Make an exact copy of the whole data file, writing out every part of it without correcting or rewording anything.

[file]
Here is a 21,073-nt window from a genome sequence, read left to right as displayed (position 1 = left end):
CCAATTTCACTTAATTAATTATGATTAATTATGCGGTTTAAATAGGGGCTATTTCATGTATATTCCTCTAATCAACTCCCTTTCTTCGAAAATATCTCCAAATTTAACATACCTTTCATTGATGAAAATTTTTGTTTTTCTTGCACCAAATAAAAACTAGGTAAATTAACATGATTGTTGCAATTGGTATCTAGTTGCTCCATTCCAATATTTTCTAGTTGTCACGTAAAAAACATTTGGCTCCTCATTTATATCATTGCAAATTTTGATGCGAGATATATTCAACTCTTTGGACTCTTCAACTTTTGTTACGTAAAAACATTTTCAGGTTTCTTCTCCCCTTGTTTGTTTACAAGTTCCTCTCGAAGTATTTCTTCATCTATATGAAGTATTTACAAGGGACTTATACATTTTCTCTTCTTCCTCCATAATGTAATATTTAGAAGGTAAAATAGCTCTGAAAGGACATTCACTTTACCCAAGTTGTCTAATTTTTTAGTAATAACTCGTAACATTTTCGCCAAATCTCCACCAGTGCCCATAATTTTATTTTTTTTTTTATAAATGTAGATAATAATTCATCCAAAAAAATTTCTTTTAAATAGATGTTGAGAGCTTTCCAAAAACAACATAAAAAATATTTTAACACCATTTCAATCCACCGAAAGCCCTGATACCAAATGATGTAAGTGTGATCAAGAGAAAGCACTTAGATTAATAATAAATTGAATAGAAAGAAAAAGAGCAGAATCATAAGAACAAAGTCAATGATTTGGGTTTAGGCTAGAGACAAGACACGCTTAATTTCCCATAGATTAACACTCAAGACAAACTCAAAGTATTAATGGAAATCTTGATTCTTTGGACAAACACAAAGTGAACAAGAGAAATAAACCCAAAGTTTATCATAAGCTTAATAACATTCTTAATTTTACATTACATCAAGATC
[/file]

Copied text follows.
Here is a 21,073-nt window from a genome sequence, read left to right as displayed (position 1 = left end):
CCAATTTCACTTAATTAATTATGATTAATTATGCGGTTTAAATAGGGGCTATTTCATGTATATTCCTCTAATCAACTCCCTTTCTTCGAAAATATCTCCAAATTTAACATACCTTTCATTGATGAAAATTTTTGTTTTTCTTGCACCAAATAAAAACTAGGTAAATTAACATGATTGTTGCAATTGGTATCTAGTTGCTCCATTCCAATATTTTCTAGTTGTCACGTAAAAAACATTTGGCTCCTCATTTATATCATTGCAAATTTTGATGCGAGATATATTCAACTCTTTGGACTCTTCAACTTTTGTTACGTAAAAACATTTTCAGGTTTCTTCTCCCCTTGTTTGTTTACAAGTTCCTCTCGAAGTATTTCTTCATCTATATGAAGTATTTACAAGGGACTTATACATTTTCTCTTCTTCCTCCATAATGTAATATTTAGAAGGTAAAATAGCTCTGAAAGGACATTCACTTTACCCAAGTTGTCTAATTTTTTAGTAATAACTCGTAACATTTTCGCCAAATCTCCACCAGTGCCCATAATTTTATTTTTTTTTTTATAAATGTAGATAATAATTCATCCAAAAAAATTTCTTTTAAATAGATGTTGAGAGCTTTCCAAAAACAACATAAAAAATATTTTAACACCATTTCAATCCACCGAAAGCCCTGATACCAAATGATGTAAGTGTGATCAAGAGAAAGCACTTAGATTAATAATAAATTGAATAGAAAGAAAAAGAGCAGAATCATAAGAACAAAGTCAATGATTTGGGTTTAGGCTAGAGACAAGACACGCTTAATTTCCCATAGATTAACACTCAAGACAAACTCAAAGTATTAATGGAAATCTTGATTCTTTGGACAAACACAAAGTGAACAAGAGAAATAAACCCAAAGTTTATCATAAGCTTAATAACATTCTTAATTTTACATTACATCAAGATC